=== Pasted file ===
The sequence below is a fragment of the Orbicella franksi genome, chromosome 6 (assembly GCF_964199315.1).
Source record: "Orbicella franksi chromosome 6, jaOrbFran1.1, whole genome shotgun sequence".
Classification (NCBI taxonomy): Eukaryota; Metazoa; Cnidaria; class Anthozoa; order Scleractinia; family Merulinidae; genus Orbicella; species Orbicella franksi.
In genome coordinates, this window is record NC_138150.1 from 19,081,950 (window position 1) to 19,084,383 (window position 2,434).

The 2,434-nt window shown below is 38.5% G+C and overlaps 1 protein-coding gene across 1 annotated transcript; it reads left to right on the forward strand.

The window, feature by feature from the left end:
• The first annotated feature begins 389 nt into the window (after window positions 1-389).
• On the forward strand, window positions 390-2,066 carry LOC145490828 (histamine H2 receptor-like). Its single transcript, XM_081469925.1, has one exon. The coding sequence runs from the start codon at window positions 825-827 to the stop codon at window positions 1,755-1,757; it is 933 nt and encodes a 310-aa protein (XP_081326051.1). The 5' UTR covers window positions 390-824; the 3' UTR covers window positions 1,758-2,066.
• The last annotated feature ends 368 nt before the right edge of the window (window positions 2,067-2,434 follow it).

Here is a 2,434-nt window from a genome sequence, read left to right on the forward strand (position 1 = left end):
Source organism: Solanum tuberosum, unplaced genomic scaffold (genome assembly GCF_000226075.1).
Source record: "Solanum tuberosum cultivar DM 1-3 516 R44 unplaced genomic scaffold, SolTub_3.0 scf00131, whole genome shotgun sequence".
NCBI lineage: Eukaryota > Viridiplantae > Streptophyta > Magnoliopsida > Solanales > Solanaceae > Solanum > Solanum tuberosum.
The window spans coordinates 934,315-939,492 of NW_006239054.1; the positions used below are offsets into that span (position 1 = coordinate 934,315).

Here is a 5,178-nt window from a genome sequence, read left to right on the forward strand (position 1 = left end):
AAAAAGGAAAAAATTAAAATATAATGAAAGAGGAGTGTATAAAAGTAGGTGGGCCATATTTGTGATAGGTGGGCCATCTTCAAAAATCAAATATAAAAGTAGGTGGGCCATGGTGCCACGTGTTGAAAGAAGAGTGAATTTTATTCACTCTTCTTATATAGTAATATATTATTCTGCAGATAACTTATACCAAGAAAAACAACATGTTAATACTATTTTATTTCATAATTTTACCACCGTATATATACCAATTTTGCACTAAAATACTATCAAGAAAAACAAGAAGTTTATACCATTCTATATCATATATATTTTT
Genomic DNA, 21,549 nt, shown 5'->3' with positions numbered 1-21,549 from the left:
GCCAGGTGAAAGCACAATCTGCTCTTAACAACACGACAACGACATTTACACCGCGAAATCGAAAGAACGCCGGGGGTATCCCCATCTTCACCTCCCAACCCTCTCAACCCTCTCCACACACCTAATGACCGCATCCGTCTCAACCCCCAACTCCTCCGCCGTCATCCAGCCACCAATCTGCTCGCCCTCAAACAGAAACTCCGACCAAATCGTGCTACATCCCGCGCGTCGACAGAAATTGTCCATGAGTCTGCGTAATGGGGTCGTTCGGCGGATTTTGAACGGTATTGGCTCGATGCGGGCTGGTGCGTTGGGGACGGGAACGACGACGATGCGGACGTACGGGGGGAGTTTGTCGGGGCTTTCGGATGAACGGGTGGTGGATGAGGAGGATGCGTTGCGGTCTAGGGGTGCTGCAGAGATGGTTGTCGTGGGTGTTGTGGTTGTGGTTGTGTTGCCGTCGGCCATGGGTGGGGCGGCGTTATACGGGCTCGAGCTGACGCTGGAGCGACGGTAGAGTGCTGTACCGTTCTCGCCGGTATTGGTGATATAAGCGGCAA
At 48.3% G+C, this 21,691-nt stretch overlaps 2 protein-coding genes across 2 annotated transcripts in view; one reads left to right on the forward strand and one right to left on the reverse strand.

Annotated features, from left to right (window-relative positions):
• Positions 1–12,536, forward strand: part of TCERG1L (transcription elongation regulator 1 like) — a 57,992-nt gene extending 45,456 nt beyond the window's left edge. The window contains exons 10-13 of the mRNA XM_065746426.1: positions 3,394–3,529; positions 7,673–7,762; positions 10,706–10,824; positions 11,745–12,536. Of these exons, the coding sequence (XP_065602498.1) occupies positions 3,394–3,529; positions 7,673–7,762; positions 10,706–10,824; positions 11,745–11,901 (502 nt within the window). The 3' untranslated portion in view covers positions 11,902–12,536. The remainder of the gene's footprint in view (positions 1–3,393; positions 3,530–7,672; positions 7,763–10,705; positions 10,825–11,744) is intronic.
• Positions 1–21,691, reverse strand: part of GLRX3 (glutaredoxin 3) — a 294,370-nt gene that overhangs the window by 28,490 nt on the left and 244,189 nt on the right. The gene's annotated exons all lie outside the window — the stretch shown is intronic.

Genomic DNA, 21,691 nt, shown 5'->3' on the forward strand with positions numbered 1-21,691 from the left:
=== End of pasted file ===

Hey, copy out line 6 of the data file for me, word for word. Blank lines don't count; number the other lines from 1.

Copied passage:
The window, feature by feature from the left end: